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dc.contributor.authorWilliams, Sam
dc.date.accessioned2010-05-26T23:25:57Z
dc.date.available2010-05-26T23:25:57Z
dc.date.issued2009
dc.identifier.urihttps://hdl.handle.net/10652/1407
dc.description.abstractRESEARCH QUESTIONS: Why have I chosen to design an environmentally sustainable building? What principles of design would make an events centre on the waterfront more sustainable? To what extent can these principles be incorporated into a real world brief and site? How does my project fit within the Auckland CBD currently, and how might the building respond to future changes in climate and context? Le Corbusier thought of buildings as “machines for living in"(1), an architecture that would functionally respond to our needs and work with our lifestyles. The 'machine' paradigm of building is one that is internally driven, self-contained, utilizing artificial systems for cooling and lighting, and using energy resources without regard for environmental consequences. Now, more than eighty years after this analogy, should we still be comparing our buildings to machines? We seem to be at a turning point. A new architecture is beginning to emerge that instead envisions buildings as kinetic organisms. This new archetype is able to move and adapt in response to its environment. It is architecture that recognizes that it is actively integrated with its surroundings, while also potentially self powered and 'off the grid'. This new thinking has increased in significance as environmental sustainability is now recognized as a paramount objective in architecture worldwide. My project balances the interactions between theory, design, and the circumstances of a real brief and site in the area of architecture. The brief chosen is the design of an adaptable events centre on the viaduct waterfront for the client Auckland City Council. There are many design principles that have emerged with this new form of organic architecture; I have focussed on four guiding principles in my design which are; diversified lifetimes, flexible spaces, adaptable design and kinetic architecture. These principles provided a framework in which a process of design was enabled and tested in an urban verge - the design of an adaptable events centre. 1. Le Corbusier, Towards a New Architecture (Dover Publications, 1986), 69, Richard Rogers, Cities for a Small Planet, ed. Philip Gumuchdjian, 1 vols. (London: Faber and Faber, 1997), 163-64.en_NZ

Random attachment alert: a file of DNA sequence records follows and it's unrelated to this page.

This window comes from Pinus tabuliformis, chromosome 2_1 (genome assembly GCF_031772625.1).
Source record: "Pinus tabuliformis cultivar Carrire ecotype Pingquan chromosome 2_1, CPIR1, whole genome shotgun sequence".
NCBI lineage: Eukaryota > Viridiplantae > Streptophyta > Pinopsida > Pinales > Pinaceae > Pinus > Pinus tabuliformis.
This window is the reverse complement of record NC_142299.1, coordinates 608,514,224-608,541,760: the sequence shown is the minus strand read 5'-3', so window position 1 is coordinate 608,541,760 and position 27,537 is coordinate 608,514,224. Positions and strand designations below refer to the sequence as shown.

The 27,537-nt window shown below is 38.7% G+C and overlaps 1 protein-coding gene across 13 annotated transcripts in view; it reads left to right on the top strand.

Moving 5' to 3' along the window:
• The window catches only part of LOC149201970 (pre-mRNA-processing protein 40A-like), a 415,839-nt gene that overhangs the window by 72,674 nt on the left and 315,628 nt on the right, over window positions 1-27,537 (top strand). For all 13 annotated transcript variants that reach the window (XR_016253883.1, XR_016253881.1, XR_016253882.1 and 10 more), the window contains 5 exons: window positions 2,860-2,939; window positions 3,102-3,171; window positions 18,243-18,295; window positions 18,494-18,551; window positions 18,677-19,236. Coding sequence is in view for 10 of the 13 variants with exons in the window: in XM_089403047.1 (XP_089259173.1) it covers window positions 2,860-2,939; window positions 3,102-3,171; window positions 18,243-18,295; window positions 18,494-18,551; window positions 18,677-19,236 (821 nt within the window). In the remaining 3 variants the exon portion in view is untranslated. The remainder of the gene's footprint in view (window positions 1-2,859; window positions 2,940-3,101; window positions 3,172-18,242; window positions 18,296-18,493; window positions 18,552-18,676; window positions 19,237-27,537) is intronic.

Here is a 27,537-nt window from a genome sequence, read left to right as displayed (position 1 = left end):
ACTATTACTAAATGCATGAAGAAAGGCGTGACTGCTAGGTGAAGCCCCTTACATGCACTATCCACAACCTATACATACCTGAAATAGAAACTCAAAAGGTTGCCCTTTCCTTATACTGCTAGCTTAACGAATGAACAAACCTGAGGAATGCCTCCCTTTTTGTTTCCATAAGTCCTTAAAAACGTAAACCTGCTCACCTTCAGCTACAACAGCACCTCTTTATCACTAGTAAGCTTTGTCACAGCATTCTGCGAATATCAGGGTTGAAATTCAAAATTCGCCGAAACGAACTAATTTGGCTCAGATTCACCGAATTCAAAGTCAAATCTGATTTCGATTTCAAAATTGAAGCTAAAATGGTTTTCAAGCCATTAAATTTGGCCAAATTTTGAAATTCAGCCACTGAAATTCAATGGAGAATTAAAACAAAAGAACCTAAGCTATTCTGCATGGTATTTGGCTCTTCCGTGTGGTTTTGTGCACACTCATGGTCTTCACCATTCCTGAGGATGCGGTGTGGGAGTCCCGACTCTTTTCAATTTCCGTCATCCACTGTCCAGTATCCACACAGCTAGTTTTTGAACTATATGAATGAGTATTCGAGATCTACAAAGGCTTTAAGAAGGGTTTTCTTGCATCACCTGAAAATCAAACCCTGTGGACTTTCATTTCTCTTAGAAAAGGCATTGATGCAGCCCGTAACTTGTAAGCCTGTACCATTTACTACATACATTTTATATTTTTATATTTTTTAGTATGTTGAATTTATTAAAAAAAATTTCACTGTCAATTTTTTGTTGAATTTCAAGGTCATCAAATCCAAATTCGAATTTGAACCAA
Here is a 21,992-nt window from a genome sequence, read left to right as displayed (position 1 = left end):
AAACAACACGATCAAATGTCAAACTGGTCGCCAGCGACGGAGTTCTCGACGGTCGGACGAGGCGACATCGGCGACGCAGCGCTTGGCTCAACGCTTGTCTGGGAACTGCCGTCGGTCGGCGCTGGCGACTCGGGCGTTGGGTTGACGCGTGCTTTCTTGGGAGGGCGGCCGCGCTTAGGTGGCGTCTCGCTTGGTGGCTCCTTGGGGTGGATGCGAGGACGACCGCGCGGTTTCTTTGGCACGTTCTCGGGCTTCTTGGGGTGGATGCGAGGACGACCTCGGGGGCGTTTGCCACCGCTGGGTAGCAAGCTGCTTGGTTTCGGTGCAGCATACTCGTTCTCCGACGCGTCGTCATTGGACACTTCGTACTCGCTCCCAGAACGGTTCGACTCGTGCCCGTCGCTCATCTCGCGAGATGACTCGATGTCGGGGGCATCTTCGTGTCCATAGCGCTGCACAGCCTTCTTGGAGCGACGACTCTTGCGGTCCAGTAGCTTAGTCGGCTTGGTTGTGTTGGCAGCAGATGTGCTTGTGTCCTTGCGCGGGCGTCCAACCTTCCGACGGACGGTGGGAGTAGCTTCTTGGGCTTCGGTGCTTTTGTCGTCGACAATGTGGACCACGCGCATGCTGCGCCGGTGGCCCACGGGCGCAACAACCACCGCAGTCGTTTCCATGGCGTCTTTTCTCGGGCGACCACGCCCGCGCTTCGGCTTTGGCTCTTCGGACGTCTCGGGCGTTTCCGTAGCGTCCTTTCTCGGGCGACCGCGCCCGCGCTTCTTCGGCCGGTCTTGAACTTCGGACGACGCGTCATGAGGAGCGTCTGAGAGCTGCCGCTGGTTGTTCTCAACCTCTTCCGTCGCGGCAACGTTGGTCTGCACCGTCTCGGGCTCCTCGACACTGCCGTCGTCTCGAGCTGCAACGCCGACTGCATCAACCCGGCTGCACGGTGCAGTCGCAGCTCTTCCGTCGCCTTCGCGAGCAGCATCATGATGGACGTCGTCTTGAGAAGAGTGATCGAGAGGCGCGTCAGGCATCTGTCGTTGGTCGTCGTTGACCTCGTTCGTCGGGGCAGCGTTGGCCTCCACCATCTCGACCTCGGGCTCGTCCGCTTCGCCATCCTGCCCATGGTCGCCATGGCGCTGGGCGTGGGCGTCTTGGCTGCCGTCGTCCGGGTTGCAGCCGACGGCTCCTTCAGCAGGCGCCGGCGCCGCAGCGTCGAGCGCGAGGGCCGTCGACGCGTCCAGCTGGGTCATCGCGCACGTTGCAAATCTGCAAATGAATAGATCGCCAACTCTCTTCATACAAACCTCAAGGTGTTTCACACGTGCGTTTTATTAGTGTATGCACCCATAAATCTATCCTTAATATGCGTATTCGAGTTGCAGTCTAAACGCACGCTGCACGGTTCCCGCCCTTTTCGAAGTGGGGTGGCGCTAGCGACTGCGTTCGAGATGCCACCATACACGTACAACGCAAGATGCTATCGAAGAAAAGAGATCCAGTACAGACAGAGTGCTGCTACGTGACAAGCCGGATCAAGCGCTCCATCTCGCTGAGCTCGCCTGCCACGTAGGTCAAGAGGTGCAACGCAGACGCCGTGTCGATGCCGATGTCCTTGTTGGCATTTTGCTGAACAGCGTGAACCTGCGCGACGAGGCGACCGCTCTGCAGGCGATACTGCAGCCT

dc.language.isoenen_NZ
dc.subjectevents centre designen_NZ
dc.subjectorganic architectureen_NZ
dc.subjectAuckland CBD
dc.subjectwaterfrontsen_NZ
dc.subjectwaterfront architecture
dc.subjectwaterfront redevelopmenten_NZ
dc.titleAn urban verge: Designing an adaptable events centreen_NZ
dc.typeMasters Thesisen_NZ
thesis.degree.nameMaster of Architecture (Professional)en_NZ
thesis.degree.levelMastersen_NZ
thesis.degree.grantorUnitec Institute of Technologyen_NZ
dc.subject.marsden120101 Architectural Designen_NZ
dc.subject.marsden120508 Urban Designen_NZ
dc.identifier.bibliographicCitationWilliams, S. (2009). An urban verge: Designing an adaptable events centre. (Unpublished document submitted in partial fulfilment of the requirements for the degree of Master of Architecture (Professional)). Unitec Institute of Technology, Auckland, New Zealand. Retrieved from https://hdl.handle.net/10652/1407en
unitec.pages40en_NZ
unitec.publication.placeAuckland, New Zealanden_NZ
unitec.advisor.principalBogunovich, Dushko


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